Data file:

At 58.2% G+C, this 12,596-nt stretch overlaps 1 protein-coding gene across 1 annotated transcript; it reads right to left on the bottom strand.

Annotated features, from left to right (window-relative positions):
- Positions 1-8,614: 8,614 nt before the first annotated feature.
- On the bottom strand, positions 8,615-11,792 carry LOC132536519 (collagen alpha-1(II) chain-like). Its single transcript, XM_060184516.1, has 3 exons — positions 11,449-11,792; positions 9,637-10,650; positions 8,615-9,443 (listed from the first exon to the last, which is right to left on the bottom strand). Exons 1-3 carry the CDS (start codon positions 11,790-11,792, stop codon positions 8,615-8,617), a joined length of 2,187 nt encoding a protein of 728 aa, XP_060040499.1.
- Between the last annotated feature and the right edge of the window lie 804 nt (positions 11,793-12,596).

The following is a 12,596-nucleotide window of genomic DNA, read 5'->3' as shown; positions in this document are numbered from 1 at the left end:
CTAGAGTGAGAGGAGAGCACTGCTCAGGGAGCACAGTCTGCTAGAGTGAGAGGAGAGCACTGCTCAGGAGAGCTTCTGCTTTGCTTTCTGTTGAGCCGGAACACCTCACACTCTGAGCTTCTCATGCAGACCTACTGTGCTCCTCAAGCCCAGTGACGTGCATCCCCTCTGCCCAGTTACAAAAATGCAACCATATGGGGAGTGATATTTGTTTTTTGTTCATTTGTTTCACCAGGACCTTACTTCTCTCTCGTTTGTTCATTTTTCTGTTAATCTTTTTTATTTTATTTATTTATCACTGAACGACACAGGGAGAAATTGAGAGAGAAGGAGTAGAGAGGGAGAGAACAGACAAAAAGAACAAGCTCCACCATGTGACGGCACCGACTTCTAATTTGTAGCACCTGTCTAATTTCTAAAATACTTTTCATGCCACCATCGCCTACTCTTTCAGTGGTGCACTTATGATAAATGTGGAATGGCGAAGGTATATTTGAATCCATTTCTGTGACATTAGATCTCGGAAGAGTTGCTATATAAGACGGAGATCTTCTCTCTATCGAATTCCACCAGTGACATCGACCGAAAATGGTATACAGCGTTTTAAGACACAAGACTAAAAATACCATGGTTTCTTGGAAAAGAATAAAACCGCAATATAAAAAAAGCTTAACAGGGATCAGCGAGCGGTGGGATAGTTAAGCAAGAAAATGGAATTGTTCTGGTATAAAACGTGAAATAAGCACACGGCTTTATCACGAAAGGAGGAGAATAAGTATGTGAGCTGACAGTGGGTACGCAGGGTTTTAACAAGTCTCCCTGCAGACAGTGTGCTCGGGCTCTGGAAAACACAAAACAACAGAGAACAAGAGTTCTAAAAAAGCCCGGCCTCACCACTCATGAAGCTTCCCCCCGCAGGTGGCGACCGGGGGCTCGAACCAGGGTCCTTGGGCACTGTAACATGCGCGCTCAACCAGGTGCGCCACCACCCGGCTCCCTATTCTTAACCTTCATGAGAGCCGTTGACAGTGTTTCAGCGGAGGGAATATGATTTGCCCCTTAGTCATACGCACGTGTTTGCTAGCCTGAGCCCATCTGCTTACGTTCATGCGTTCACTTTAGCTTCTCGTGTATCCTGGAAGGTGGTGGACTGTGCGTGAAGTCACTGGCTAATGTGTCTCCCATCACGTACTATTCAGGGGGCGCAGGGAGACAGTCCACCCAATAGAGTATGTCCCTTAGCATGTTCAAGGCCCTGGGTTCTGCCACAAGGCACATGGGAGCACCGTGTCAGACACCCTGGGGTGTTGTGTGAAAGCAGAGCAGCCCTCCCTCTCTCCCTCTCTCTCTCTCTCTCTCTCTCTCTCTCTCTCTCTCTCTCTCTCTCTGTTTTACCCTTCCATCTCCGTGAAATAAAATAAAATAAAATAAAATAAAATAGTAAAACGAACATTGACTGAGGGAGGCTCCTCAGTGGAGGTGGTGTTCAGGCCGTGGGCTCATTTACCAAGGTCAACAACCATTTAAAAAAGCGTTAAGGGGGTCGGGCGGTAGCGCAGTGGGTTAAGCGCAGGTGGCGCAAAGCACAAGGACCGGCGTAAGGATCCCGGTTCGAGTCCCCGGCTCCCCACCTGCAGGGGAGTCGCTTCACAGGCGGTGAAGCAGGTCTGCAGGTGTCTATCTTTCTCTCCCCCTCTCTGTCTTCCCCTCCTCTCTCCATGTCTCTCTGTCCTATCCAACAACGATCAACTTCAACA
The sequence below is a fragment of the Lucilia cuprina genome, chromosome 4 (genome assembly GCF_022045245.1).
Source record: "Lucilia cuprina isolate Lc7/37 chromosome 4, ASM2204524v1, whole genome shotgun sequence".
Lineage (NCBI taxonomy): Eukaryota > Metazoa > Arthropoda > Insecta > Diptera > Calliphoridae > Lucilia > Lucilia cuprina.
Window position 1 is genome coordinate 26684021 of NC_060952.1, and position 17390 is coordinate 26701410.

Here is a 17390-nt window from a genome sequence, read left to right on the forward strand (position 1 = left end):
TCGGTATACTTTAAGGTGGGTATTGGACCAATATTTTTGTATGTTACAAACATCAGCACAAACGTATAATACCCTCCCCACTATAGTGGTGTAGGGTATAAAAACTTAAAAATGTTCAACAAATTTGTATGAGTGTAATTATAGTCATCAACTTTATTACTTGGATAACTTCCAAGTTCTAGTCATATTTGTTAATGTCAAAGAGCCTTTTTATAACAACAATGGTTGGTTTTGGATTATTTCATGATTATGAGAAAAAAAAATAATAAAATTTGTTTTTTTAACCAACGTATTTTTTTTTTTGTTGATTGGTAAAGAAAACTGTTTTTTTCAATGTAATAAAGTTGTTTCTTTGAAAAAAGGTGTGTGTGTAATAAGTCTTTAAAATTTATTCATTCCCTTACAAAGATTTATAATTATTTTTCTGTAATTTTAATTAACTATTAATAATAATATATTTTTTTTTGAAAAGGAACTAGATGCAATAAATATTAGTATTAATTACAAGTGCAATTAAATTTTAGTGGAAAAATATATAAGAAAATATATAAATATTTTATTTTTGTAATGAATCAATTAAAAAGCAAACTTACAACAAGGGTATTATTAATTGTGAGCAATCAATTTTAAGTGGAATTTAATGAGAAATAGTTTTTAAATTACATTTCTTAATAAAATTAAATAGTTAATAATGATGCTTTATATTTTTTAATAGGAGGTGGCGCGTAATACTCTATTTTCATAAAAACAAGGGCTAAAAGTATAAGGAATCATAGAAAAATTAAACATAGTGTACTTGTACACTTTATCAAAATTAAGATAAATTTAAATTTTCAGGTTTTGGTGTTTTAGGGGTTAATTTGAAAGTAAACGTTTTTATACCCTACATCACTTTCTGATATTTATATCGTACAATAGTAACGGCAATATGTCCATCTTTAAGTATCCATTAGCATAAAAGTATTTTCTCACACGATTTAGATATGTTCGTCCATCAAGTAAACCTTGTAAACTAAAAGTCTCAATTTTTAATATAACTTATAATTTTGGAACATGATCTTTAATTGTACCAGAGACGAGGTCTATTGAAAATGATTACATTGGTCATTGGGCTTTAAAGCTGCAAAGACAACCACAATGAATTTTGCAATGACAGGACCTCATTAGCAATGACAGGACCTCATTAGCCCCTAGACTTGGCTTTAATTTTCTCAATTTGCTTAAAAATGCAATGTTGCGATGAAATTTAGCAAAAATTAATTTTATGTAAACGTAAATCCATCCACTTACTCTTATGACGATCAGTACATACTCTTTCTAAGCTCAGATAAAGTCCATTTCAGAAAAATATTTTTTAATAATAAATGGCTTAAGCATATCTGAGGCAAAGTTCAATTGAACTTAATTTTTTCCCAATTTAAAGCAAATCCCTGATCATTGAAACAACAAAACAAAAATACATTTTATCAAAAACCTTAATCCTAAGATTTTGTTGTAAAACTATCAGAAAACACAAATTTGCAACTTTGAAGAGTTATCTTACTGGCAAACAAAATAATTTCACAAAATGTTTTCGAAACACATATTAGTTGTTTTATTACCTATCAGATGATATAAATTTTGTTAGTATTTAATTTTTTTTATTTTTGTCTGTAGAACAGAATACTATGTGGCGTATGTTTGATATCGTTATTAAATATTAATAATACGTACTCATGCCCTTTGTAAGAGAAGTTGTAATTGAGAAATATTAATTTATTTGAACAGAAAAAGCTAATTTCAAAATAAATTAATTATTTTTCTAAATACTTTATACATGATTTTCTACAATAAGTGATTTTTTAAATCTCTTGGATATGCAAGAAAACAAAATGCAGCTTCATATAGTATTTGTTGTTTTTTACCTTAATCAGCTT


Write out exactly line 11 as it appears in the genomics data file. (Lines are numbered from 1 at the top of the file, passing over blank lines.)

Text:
Window position 1 is genome coordinate 26684021 of NC_060952.1, and position 17390 is coordinate 26701410.